Friday, May 27, 2011

My yard is a petting zoo


We babysat our niece and nephew last weekend so that Justine and Michael could go away for their anniversary. Ben sat on the deck and sprayed himself with the hose just about the entire time.  I tried to remember what my own children were like at 18 months. I tried to remember what they ate, how I got them to sleep, when they woke up, how they liked to play. Couldn't. None of it.

For dinner, I served the children Heidi Swanson's mostly-not-potato salad out of Super Natural Every Day.
My mother would have loved this.
It's in the big bowl, but the humans were cuter than the salad. I was very drawn to this recipe -- a melange of chopped celery, green beans, tofu, and a very few potatoes -- because it seemed like a good diet dish, which it was. But it was not so much fun to eat, at least not when your mind is on potato salad. Conceptually, it's on a par with mostly-not-avocado guacamole or mostly-not-chocolate brownies. I mean, it tasted nice, but maybe it needs a new name. Like, chopped celery salad with potatoes?

On Sunday morning, I got up early and made Swanson's baked oatmeal. I had one of those dangerous self-congratulatory thoughts as I prepared this pretty, pretty dish. I thought, "Stella is going to love this and remember forever the baked oatmeal she had at Aunt Jenny's." Having deceived myself in this manner repeatedly over the last 14 years, I immediately I self-corrected: "This is not going to happen. Just thinking it actually ensures it's not going to happen."


I am a sage! It did not happen. I served the oatmeal to Stella who wrinkled up her nose and said, "I don't like it. I don't like nuts."

Owen said, "I don't like oatmeal that is baked."

Isabel looked at it and said, "Oh, it has fruit in it. No thanks."

My husband thought it was tremendous and ate heartily, and I agreed: tremendous. The recipe is here. If I were to make it again, I might increase the sweetener just a bit.

Apart from complaining about the baked oatmeal and spraying themselves with the hose, the children spent a lot of time with the goats and chickens.

I know. Funny, given I don't like eggs.
I have turned into the eccentric woman with the crappy (all senses) back yard and too many animals. I did not see this coming.

Stella is holding a prized Penedesenca chick. 
In case you couldn't see the prized Penedesenca chick.
On Monday, I made Swanson's dilled green beans and seitan. The little kids were gone by then -- I would not have imposed this on them. While I loved the chewy, spongy seitan, no one else ate it. No complaints, no fights, just no one ate it. My husband pushed the seitan to the side of the plate.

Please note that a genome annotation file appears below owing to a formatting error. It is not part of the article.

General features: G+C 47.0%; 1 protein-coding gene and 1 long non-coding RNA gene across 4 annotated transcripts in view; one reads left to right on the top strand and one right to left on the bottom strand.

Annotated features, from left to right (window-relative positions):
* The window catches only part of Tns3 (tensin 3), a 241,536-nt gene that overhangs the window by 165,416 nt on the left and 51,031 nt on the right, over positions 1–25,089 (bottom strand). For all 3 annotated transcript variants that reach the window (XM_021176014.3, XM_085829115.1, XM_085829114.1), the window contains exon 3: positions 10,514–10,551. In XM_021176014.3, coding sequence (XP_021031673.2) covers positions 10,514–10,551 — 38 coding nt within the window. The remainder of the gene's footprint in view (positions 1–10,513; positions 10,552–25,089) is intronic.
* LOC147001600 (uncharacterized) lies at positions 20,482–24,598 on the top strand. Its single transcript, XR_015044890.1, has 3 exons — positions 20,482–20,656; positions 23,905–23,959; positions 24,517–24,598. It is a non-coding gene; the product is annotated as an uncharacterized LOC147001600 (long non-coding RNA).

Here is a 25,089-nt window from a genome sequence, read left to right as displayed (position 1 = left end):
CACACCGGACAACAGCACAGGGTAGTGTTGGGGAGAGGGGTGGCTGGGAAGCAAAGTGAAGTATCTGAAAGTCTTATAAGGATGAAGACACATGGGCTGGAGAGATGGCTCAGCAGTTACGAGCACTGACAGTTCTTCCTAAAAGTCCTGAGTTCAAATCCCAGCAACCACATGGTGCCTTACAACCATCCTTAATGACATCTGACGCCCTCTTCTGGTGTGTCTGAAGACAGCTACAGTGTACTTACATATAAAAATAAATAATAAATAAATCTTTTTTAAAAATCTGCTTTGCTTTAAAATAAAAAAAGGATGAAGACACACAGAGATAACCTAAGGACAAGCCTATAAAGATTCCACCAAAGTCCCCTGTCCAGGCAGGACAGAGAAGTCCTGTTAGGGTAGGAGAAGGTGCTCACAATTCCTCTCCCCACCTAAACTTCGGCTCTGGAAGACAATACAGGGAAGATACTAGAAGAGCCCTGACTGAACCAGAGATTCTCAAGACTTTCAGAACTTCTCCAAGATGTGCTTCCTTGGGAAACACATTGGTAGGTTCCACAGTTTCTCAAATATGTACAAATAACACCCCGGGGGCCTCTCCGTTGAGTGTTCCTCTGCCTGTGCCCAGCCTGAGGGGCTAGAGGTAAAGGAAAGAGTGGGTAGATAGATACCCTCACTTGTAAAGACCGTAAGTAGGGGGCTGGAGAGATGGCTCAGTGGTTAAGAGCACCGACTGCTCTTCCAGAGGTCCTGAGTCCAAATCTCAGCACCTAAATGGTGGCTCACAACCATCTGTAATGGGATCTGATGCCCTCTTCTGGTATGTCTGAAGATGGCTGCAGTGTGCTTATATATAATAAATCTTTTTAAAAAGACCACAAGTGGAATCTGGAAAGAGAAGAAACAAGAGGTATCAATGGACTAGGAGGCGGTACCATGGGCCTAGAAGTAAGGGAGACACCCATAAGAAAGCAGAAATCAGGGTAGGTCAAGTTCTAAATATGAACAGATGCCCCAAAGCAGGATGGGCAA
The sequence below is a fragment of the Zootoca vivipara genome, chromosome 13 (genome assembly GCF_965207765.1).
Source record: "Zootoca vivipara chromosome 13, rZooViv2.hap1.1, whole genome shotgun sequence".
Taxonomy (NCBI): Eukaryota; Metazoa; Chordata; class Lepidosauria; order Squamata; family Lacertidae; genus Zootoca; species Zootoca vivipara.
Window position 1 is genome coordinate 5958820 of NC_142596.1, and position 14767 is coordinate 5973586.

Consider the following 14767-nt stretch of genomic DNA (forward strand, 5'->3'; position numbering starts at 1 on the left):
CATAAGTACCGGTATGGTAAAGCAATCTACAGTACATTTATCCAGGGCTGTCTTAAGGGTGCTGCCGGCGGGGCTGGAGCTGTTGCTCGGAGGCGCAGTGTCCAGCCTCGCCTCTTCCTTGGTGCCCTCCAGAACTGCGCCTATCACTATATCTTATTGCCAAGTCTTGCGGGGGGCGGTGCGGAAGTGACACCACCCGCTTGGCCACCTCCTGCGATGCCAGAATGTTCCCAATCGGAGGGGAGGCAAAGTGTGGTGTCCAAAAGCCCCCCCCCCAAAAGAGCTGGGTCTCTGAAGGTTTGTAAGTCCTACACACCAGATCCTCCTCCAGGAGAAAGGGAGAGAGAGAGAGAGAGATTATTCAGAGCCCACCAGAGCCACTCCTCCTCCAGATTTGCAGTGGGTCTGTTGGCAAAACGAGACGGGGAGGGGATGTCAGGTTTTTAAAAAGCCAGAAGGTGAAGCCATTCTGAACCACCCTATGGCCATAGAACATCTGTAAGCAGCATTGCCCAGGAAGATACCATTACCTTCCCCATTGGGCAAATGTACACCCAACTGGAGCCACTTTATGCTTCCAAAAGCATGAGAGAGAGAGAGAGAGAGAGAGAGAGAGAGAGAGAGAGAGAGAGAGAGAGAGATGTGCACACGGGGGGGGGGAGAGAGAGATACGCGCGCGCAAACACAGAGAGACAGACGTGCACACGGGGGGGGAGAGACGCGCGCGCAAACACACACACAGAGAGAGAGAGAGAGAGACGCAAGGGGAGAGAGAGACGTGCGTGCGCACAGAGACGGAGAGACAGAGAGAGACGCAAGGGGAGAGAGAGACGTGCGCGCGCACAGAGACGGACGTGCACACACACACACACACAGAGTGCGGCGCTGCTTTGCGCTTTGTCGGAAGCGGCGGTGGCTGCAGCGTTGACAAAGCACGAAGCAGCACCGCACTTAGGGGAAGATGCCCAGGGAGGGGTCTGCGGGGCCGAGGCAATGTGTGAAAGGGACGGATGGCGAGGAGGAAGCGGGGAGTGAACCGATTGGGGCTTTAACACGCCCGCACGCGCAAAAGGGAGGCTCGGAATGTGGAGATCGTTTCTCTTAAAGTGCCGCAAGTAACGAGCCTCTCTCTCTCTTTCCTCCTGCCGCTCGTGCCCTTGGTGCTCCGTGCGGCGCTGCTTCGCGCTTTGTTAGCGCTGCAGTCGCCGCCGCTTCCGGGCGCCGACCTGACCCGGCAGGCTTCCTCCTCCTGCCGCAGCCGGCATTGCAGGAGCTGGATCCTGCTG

It was better than it looks. 
And with that I was done with Super Natural Every Day.  I still want to make Swanson's bran muffins, tutti frutti crisp, and carnival cookies, but I decided not to force myself. They are fattening treats and this isn't the spring for fattening treats.

Anyway, there's a sweet coda to my short expedition through this lovely book. On Tuesday, I found myself with aging CSA corn, aging CSA fava beans, aging CSA green peppers, and brand new CSA cilantro. I concocted a dish that was entirely inspired by Heidi Swanson, using up ingredients I bought to cook from her book. It was fabulous. So fabulous, in fact, that I wrote the recipe down.


Super Natural Homage Succotash

1 pound fava beans (week old is okay)
4 ears corn (they don't have to be just picked -- week old is okay)
2 tablespoons coconut oil (or vegetable oil)
1 small onion, finely chopped
1 small green bell pepper, finely chopped 
1/2 cup canned coconut milk
2 tablespoons Thai red curry paste
kosher salt to taste
handful of fresh cilantro, finely chopped

1. Shell the fava beans, peel off the skins, and blanch for one minute in a pot of boiling water. Drain.

2. With a sharp knife, scrape the kernels off the corn.

3. In a large skillet, heat the coconut oil with the onion and green bell pepper. Cook for about 5 minutes until soft. Add the corn. Cook, stirring, for 3 minutes.

4. Add the coconut milk, curry paste, and fava beans and a splash of water. Stir and cook for a few more minutes. Taste for salt. Scrape into a bowl and top with cilantro. Serves 4.

I served the succotash with steak, which was not very Heidi Swanson, but is very Guy Fieri, whose book I start tomorrow night.
 I didn't notice quite how fatty until just now.

5 comments:

  1. Your house looks like such a happy home! Thanks for this post, it's lovely in an everyday sort of way.

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  2. I actually love fruit.....

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  3. mmm...hose. I feel that I would have been right out there with Ben.

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  4. What a nice array of sunny photos!

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  5. I just read an excerpt from your upcoming book in US Airways mag (I think) today and boy oh boy did you speak to me. I am making a note to purchase that book as soon as it's out. I seriously cannot wait.

    And on another note, the article lead me to check out your blog--and while I had no dinner plans just a few minutes ago, I will be making this baked oatmeal for dinner tonight. I have all the ingredients on hand and hubs and kiddo will love it, I'm sure.

    And making such a simple dinner leaves me more time to peruse your site. ; )

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